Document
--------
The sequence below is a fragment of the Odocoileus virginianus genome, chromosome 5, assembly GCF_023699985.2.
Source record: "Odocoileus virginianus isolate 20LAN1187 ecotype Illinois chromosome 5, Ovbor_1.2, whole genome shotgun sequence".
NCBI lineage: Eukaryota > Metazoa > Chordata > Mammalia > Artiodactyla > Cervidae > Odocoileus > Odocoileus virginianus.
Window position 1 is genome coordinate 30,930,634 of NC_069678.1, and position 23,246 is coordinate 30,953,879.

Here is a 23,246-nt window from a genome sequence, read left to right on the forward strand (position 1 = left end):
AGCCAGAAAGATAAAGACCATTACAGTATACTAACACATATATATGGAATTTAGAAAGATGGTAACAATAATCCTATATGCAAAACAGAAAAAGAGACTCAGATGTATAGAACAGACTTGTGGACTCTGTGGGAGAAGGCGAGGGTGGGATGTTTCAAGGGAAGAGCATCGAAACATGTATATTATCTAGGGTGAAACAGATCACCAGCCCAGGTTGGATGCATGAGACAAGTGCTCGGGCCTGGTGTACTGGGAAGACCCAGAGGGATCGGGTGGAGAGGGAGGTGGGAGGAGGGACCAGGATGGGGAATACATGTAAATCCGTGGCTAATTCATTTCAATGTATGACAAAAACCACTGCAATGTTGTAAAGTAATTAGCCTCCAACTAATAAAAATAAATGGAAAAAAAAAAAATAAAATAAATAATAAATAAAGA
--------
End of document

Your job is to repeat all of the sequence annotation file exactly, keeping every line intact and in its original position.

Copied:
The sequence below is a fragment of the Odocoileus virginianus genome, chromosome 5, assembly GCF_023699985.2.
Source record: "Odocoileus virginianus isolate 20LAN1187 ecotype Illinois chromosome 5, Ovbor_1.2, whole genome shotgun sequence".
NCBI lineage: Eukaryota > Metazoa > Chordata > Mammalia > Artiodactyla > Cervidae > Odocoileus > Odocoileus virginianus.
Window position 1 is genome coordinate 30,930,634 of NC_069678.1, and position 23,246 is coordinate 30,953,879.

Here is a 23,246-nt window from a genome sequence, read left to right on the forward strand (position 1 = left end):
AGCCAGAAAGATAAAGACCATTACAGTATACTAACACATATATATGGAATTTAGAAAGATGGTAACAATAATCCTATATGCAAAACAGAAAAAGAGACTCAGATGTATAGAACAGACTTGTGGACTCTGTGGGAGAAGGCGAGGGTGGGATGTTTCAAGGGAAGAGCATCGAAACATGTATATTATCTAGGGTGAAACAGATCACCAGCCCAGGTTGGATGCATGAGACAAGTGCTCGGGCCTGGTGTACTGGGAAGACCCAGAGGGATCGGGTGGAGAGGGAGGTGGGAGGAGGGACCAGGATGGGGAATACATGTAAATCCGTGGCTAATTCATTTCAATGTATGACAAAAACCACTGCAATGTTGTAAAGTAATTAGCCTCCAACTAATAAAAATAAATGGAAAAAAAAAAAATAAAATAAATAATAAATAAAGA